The inpatient rehab therapists know what to look back on or know. And we have a couple of places in our note that says that they’re on the program as well as in each note. It carries over to the program itself the amount of intensity that they need, how long that they do it, yadda, yadda, yadda. And so it’s right there in there. And then we do we use WebEx is kind of our instant messaging. So we can even kind of message the therapist giving a heads up, too.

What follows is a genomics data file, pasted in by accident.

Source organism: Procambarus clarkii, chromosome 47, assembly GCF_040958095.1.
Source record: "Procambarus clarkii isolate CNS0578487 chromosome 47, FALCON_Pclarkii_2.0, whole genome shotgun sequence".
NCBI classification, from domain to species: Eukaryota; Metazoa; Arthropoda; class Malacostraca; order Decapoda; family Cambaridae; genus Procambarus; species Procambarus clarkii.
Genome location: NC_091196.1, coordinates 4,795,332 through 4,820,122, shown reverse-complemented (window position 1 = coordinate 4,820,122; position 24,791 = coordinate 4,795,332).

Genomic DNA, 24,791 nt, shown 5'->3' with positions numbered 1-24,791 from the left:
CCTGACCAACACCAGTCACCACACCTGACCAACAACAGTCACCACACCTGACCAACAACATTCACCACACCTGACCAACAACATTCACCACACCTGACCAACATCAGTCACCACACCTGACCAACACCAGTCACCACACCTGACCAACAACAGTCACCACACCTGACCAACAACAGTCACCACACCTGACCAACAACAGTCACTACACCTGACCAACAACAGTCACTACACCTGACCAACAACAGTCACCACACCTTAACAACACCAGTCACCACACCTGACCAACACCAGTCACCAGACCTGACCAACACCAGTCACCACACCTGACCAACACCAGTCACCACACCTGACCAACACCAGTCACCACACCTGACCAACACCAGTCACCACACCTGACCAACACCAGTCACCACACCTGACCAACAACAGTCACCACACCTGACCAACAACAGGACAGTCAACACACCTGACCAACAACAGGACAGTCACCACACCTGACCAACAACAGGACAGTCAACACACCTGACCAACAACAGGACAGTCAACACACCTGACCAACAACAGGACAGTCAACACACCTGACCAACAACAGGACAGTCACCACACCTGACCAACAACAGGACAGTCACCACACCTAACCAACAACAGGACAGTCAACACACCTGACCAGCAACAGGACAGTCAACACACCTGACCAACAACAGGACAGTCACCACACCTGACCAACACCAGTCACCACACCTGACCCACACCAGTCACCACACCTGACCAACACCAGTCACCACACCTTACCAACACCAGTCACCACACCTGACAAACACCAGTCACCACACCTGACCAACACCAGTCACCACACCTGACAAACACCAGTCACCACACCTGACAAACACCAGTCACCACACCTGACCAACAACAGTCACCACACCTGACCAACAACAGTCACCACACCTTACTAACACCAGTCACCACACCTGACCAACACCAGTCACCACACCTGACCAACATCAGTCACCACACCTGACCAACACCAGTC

Henry Hoffman (00:37:02):
So, do you envision providing services for the Subacute team and giving them the same training you provided to your acute therapists? So they’re…
Jenna Barber (00:37:12):
Henry Hoffman (00:37:13):
Inpatient rehab, right?
Jenna Barber (00:37:14):
Oh, yeah. Oh, already done. So, when they started, maybe two months after we did our pilot program, and we did the same kind of training. So I went over there. I appointed a lead person to kind of run it after I did the initial, but we did kind of the same format and it worked well.
Henry Hoffman (00:37:35):